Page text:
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UKIUG 2008 -- The content!

I was not able to take copious notes at the UKIUG, but I did scribble some things down. PLEASE NOTE: everything in this post is down to my memory, so please don't bet the farm on any of it. Also, please note that any mention of future features is subject to delay or omission, and all the rest of it!

Jerry Keesee's Market Update

Jerry gave a very positive market update. I was already aware of most of it, but even I came away impressed. Informix is doing very well, we had lost some market share, but since Ambuj's decision to "love all his children" kicked in, business has been brisk. We have had continous double-digit year on year growth every quarter for the last 11 quarters and that growth has been a lot higher than 10%!

Internally, IBM software group product managers have been lining up to integrate their products with Informix, and anyone with an IBM history will realize how much of a compliment and achievement that is. (It basically means that they think they can drive growth in their own products by being assosicated with Informix!)

Jonathan Leffler on Security

Jonathan Leffler gave one of his marathon presentations about security. The first point was the fact that there is a massive surge in the amount of legislation affecting security and that it was becoming more difficult to find a place that wasn't being affected in one way or another by security legislation.

He then started talking about ways to help secure your Informix platforms. One of the first steps to take is simply to install your client and server software into separate directories. This allows you to "harden" the server security without affecting client connectivity.

He then discussed insulating the server from changes. This involves things like always installing new copies of IDS into different directories, using symlinks for $INFORMIXDIR and keeping stuff that needed to survive new versions out of $INFORMIXDIR.

Jonathan said that if you only took one thing away from the whole presentation it was to always deny public write access!

He then had a brief discussion on role separation which included the useful information that there was a function known as the Database System Administrator or DBSA. Most people know about the DBSSO and AAO functions, but the DBSA function allows people to run the on* utilities without being logged in as Informix. You can run

chmod u+x $INFORMIXDIR/bin/on*

because the on* utilities check whether you are a DBSA before running. To put give someone access to that function, create a new group, add the person to the group and then change the group on $INFORMIXDIR/etc to belong to that group.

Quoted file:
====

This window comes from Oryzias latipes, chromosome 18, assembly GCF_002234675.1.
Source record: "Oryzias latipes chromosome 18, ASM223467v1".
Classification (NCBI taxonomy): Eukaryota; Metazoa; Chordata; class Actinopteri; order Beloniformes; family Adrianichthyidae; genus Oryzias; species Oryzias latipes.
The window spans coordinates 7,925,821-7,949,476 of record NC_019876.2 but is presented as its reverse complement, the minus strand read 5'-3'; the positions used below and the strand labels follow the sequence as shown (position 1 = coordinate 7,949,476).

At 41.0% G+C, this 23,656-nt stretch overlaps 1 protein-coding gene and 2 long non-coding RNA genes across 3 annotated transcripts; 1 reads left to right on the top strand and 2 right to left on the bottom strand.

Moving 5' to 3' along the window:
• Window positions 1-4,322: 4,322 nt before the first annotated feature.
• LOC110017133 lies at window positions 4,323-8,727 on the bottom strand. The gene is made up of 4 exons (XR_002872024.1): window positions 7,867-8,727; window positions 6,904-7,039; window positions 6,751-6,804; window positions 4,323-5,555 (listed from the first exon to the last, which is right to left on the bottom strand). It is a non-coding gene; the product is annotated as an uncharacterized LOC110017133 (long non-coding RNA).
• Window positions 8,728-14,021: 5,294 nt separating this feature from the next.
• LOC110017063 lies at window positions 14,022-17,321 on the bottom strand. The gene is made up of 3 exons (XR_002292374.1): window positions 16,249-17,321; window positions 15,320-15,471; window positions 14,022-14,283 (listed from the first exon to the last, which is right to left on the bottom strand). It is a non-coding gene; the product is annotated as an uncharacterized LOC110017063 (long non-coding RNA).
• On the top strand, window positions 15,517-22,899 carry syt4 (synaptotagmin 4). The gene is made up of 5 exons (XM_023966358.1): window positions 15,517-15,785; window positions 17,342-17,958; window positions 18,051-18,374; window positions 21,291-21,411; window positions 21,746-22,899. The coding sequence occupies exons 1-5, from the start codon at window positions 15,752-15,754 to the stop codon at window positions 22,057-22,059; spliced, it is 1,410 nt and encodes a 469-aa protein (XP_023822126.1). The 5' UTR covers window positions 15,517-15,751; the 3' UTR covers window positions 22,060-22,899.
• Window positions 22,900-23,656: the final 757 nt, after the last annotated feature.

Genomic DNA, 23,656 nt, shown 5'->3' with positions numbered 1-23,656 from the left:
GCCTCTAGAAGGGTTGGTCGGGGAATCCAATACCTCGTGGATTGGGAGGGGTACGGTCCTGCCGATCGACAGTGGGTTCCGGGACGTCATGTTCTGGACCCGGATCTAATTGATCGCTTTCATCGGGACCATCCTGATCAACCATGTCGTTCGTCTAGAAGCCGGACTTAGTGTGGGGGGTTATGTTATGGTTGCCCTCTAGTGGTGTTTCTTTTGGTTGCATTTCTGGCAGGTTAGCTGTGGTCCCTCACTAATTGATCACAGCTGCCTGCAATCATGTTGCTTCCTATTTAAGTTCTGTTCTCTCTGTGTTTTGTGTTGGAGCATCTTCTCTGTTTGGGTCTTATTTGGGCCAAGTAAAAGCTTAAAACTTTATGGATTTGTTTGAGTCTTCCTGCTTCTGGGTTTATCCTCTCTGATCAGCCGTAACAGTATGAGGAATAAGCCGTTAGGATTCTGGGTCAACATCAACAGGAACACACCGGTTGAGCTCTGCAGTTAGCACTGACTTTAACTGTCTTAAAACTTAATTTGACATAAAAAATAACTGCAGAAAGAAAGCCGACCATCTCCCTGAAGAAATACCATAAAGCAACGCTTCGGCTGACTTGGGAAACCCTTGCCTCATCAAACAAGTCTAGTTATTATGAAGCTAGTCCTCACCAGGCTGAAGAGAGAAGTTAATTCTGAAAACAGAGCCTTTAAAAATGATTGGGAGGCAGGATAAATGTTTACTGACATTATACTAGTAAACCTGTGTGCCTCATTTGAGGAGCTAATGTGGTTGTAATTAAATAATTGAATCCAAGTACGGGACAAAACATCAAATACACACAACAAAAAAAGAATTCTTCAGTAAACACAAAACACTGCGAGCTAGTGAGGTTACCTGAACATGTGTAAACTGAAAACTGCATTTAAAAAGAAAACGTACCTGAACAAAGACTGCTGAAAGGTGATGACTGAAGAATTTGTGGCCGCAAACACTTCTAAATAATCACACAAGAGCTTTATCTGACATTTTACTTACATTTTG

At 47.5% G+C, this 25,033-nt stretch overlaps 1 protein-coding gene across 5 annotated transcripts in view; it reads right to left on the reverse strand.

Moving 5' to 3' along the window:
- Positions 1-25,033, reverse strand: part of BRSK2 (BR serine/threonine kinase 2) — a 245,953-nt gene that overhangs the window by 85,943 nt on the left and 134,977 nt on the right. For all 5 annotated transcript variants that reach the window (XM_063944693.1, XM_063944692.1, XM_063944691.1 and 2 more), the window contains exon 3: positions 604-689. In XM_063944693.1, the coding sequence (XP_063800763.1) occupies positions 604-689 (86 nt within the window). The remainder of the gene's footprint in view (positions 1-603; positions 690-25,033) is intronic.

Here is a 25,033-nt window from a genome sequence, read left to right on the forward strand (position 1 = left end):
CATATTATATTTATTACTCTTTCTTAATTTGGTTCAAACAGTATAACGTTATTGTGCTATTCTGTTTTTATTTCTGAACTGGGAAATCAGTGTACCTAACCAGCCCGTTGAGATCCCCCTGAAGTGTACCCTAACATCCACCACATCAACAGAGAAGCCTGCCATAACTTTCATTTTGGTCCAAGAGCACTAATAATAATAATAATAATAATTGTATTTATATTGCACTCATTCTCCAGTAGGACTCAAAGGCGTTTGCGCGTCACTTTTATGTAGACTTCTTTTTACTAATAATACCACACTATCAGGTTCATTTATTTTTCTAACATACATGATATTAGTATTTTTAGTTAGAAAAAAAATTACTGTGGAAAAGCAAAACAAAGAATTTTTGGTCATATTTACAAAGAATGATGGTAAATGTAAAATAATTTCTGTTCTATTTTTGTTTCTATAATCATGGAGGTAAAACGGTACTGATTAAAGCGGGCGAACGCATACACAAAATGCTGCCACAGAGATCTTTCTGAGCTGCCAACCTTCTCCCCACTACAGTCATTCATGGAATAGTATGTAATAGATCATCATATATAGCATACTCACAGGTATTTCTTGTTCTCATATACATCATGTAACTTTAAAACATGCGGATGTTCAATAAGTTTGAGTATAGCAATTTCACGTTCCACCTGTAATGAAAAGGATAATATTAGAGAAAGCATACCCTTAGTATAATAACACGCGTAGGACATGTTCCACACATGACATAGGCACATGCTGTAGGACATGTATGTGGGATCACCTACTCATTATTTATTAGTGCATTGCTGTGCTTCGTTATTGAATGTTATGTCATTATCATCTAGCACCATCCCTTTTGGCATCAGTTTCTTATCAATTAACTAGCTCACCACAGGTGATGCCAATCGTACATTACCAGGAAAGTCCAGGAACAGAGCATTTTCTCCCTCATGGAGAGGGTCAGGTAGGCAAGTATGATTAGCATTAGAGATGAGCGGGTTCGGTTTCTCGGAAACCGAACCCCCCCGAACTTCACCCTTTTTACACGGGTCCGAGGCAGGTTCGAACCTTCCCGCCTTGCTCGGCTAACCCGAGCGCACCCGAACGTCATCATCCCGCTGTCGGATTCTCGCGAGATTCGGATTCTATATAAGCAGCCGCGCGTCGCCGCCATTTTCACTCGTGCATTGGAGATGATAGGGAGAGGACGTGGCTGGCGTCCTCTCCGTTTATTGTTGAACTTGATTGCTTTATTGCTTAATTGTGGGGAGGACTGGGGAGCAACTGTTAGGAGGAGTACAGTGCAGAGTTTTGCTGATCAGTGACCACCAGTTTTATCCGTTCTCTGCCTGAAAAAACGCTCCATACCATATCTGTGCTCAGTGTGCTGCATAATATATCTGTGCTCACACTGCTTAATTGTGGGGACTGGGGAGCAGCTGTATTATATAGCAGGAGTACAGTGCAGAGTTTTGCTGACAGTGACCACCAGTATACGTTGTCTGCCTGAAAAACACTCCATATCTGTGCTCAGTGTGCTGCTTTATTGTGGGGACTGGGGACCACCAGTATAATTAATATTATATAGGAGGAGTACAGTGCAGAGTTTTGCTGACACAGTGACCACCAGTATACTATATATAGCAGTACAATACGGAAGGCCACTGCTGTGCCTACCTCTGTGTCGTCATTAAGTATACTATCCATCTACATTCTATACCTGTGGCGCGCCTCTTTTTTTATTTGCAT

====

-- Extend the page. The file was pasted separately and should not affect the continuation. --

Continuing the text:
Be aware that creating a Unix group called "bargroup" and adding users to it will allow users in that group to take backups and administer them, so they need to be trusted.

Encrypted communications is becoming more important, and IDS 11.50 now allows SSL communication.

Expect to see the DRDA protocol becoming more prevalent in Informix products, as it is the standard mechanism by which other IBM products will become integrated with Informix.

Jonathan also highlighted the IBM Data Server Security Blueprint as a means whereby you could look at protecting your data in a structured way.

The final part of the presentation focused on directory security and how to check it. Jonathan has made the "linkpath" utility available on the IIUG website to validate whether or not your $INFORMIXDIR is secure. Subject to certain caveats and allowances, it is likely that Informix will enforce this in future, so it's worth checking now.

Jonathan Leffer on OAT

Only a few notes here:

1. OAT is being extended and enhanced on an almost daily basis. It now has its own website where you can get the latest version.
2. There is a new Enterprise Replication plugin.

Jerry Keesee on Futures

Jerry had all the usual disclaimers on this one: some or all of these features might not happen at all, some or all of them might be delayed. Please bear this in mind!

There was a brief diversion over the possible duplication of effort between Data Studio and OAT. My notes say that OAT is a DBA tool for Informix, whereas Data Studio is a Lifecycle Management tool for Data Governance. I think that sums it up quite well.

Some of the futures mentioned were:

  • being able to debug stored procedures,
  • more "common clients" with DB2 -- we have an API team that is building Information Management-wide APIs
  • DRDA is very likely to be the future, and for example, current .NET users will find the common client integration with MS Visual Studio much better than the SQLI-based one,
  • DRDA support for extensibility is on the roadmap,
  • vNext is due in the second half of 2010,
  • preconfigured installs,
  • automatic storage provisioning,
  • closer integration with SolidDB,
  • Google KML integration,
  • external table support,
  • a performance advisor,
  • a change from ASCII to UTF-8,
  • compression,
  • improved analytics (data warehousing),
  • automatic DataBlade configuration,
  • Enhanced XML support

And for all of you who remember 4GL: it now has UTF-8 support and support for consuming or providing SOA Web Services is in the plan!

Jon Ritson on MACH11

No notes on this, but I do remember the line: "OAT is like a big gun with a small trigger, or a very sharp knife: it's very useful and very powerful, but it's easy to do a lot of damage very easily, too!"

Ask the Experts

One of the more interesting questions asked during the "Ask the Experts" session was "do you have any 'secret tips' that people don't know about?" I learned lots of things, but unfortunately I've already forgotten them all!

If you can remember any of them, please post them as comments!

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